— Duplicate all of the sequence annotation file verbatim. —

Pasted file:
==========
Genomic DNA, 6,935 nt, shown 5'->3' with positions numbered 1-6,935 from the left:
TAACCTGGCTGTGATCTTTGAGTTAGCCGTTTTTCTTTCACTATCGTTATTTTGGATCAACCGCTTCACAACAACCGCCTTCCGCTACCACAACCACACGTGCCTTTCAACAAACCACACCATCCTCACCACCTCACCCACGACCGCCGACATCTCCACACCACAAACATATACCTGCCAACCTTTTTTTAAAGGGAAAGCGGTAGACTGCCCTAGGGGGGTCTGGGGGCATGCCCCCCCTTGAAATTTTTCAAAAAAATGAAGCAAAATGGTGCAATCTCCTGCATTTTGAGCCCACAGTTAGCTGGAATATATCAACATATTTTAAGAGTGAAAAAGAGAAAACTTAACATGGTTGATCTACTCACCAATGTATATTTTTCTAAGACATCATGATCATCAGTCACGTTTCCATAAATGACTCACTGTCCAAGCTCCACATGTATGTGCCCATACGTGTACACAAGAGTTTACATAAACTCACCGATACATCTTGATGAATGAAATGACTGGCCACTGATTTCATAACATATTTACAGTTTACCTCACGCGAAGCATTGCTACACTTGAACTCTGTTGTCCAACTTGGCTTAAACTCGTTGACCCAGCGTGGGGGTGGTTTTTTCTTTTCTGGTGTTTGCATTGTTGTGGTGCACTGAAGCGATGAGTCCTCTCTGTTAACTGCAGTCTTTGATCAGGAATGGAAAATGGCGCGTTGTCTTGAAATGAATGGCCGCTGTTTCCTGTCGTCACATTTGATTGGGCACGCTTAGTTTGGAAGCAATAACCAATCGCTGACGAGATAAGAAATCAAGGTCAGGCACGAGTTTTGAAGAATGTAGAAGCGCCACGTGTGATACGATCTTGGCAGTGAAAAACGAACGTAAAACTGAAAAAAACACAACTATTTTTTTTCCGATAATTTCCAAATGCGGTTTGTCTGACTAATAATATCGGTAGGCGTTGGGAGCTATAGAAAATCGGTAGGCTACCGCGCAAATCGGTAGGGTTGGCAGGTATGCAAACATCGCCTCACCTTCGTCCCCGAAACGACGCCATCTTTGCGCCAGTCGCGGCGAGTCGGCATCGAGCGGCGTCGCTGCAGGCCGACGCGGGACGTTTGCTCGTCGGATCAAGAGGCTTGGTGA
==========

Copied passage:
Genomic DNA, 6,935 nt, shown 5'->3' with positions numbered 1-6,935 from the left:
TAACCTGGCTGTGATCTTTGAGTTAGCCGTTTTTCTTTCACTATCGTTATTTTGGATCAACCGCTTCACAACAACCGCCTTCCGCTACCACAACCACACGTGCCTTTCAACAAACCACACCATCCTCACCACCTCACCCACGACCGCCGACATCTCCACACCACAAACATATACCTGCCAACCTTTTTTTAAAGGGAAAGCGGTAGACTGCCCTAGGGGGGTCTGGGGGCATGCCCCCCCTTGAAATTTTTCAAAAAAATGAAGCAAAATGGTGCAATCTCCTGCATTTTGAGCCCACAGTTAGCTGGAATATATCAACATATTTTAAGAGTGAAAAAGAGAAAACTTAACATGGTTGATCTACTCACCAATGTATATTTTTCTAAGACATCATGATCATCAGTCACGTTTCCATAAATGACTCACTGTCCAAGCTCCACATGTATGTGCCCATACGTGTACACAAGAGTTTACATAAACTCACCGATACATCTTGATGAATGAAATGACTGGCCACTGATTTCATAACATATTTACAGTTTACCTCACGCGAAGCATTGCTACACTTGAACTCTGTTGTCCAACTTGGCTTAAACTCGTTGACCCAGCGTGGGGGTGGTTTTTTCTTTTCTGGTGTTTGCATTGTTGTGGTGCACTGAAGCGATGAGTCCTCTCTGTTAACTGCAGTCTTTGATCAGGAATGGAAAATGGCGCGTTGTCTTGAAATGAATGGCCGCTGTTTCCTGTCGTCACATTTGATTGGGCACGCTTAGTTTGGAAGCAATAACCAATCGCTGACGAGATAAGAAATCAAGGTCAGGCACGAGTTTTGAAGAATGTAGAAGCGCCACGTGTGATACGATCTTGGCAGTGAAAAACGAACGTAAAACTGAAAAAAACACAACTATTTTTTTTCCGATAATTTCCAAATGCGGTTTGTCTGACTAATAATATCGGTAGGCGTTGGGAGCTATAGAAAATCGGTAGGCTACCGCGCAAATCGGTAGGGTTGGCAGGTATGCAAACATCGCCTCACCTTCGTCCCCGAAACGACGCCATCTTTGCGCCAGTCGCGGCGAGTCGGCATCGAGCGGCGTCGCTGCAGGCCGACGCGGGACGTTTGCTCGTCGGATCAAGAGGCTTGGTGA